The fact that we were only 6-7 students per group was also something really valuable. It helps me to talk and not to be afraid about what people would think of my accent and my ideas. I was lucky because my guest speakers were very kind and patient. They let us express our ideas and exchange about it.
I gained an immense amount of knowledge hearing what other students had to say, and I even had some of my opinions changed after hearing several facts about certain topics.
Town Hall was my best experience for my first year, as a freshman. This event was unlike other classes because professionals were able to give us first hand examples that then led to stronger thoughts and ideas about the topic.
I liked how it forces students to broaden their horizons and consider new perspectives on life.
Meet our Town Hall Community Consultants
Local community members with expertise on these social issues facilitate the conversations and help students see the practical implications of their perspectives and research.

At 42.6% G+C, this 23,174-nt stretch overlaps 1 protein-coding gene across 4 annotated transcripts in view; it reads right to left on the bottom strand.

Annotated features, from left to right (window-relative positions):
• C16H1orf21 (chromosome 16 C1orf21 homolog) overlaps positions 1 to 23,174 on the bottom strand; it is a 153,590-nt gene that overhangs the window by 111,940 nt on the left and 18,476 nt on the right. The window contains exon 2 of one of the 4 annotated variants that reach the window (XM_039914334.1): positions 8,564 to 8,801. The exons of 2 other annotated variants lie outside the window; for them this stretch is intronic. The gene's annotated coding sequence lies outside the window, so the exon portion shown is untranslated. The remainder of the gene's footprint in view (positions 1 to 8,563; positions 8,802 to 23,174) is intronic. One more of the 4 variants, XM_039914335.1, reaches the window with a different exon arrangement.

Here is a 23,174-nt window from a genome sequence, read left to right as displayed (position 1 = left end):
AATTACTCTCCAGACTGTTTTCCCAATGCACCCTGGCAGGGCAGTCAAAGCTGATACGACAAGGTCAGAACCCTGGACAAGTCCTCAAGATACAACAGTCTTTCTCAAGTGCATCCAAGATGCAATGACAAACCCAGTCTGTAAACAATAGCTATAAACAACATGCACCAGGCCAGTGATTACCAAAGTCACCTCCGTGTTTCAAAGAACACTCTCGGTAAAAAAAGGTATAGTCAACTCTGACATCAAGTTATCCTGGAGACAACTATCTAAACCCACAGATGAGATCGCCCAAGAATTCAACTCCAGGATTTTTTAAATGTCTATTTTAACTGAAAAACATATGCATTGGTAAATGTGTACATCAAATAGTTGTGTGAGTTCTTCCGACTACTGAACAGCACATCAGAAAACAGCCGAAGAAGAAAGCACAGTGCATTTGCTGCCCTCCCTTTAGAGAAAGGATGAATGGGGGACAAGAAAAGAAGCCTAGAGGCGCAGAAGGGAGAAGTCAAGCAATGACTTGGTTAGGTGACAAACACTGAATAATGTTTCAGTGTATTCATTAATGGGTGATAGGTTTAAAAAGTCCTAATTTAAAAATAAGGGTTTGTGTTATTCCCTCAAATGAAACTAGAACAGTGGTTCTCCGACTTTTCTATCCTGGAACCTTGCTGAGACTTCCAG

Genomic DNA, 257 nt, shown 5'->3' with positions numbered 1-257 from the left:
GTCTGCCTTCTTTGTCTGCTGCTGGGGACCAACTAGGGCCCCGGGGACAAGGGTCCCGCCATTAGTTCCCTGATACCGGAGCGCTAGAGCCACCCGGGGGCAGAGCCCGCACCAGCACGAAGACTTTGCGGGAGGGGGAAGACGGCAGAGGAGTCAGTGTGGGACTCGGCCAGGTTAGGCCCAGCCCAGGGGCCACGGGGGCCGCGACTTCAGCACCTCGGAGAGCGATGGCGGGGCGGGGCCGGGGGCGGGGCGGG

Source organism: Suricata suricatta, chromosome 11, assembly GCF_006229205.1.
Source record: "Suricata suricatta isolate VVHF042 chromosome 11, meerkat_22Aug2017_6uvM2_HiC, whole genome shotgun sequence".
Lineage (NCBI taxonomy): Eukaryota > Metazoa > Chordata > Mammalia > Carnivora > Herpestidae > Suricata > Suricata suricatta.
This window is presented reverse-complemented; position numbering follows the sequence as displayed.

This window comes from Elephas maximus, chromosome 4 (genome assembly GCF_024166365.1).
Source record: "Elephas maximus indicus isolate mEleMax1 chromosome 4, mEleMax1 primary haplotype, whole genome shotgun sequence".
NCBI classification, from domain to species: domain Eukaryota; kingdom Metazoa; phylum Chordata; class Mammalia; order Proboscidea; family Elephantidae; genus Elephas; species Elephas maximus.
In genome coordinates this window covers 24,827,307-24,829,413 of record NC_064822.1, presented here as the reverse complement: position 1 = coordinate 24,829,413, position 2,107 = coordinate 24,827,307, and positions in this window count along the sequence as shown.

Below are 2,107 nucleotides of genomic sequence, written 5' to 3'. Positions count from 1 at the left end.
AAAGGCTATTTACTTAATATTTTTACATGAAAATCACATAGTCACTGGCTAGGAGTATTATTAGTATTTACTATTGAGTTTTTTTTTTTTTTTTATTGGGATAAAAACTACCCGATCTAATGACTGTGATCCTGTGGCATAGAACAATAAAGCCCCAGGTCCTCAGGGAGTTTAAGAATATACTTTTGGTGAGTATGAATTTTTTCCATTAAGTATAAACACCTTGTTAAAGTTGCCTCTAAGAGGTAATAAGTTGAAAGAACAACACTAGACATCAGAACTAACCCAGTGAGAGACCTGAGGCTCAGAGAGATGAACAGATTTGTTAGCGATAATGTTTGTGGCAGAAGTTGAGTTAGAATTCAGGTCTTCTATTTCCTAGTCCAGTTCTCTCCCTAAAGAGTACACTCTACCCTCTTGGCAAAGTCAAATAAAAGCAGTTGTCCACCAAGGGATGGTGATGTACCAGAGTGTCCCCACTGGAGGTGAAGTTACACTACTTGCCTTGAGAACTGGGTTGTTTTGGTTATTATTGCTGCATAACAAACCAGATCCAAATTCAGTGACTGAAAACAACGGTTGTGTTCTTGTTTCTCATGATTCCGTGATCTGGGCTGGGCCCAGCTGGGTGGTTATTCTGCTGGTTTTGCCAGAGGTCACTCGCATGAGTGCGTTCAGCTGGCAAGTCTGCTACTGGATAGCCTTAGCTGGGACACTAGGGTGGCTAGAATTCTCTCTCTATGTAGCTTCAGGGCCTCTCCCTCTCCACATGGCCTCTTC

The consultants were very helpful with developing our solutions more and providing extra resources to look at and use to find more information.
While listening to my peers and the consultants speak about their topics I began to realize how relevant these issues are in the world around me. It takes only a small group like the town hall group to truly make a difference.
My group had Diane Sheehey as our community expert and she did a fantastic job keeping us on topic and pushing us to talk about our research topic.
I made a connection with our
expert, Debbie Saunders. She is a former lawyer for Catholic Charities in Washington
D.C. We will be getting together to discuss opportunities for me to intern with Catholic Charities and help her lobby in D.C.
I also got good information from the community representatives that I did not know before and it was good to know that there are individuals in the community that
care about this topic as much as we do.
This event was unlike other classes because professionals were able to give us first hand examples that then led to stronger thoughts and ideas about the topic.
Explore ShenEd Town Hall
- Faculty incorporate a series of assignments into their existing class learning objectives that ask students to focus on one global issue for that entire series.
- Faculty members adapt assignments that fit the objectives of their classes.
- The faculty members and their students agree to attend the one-time, three-hour town hall event.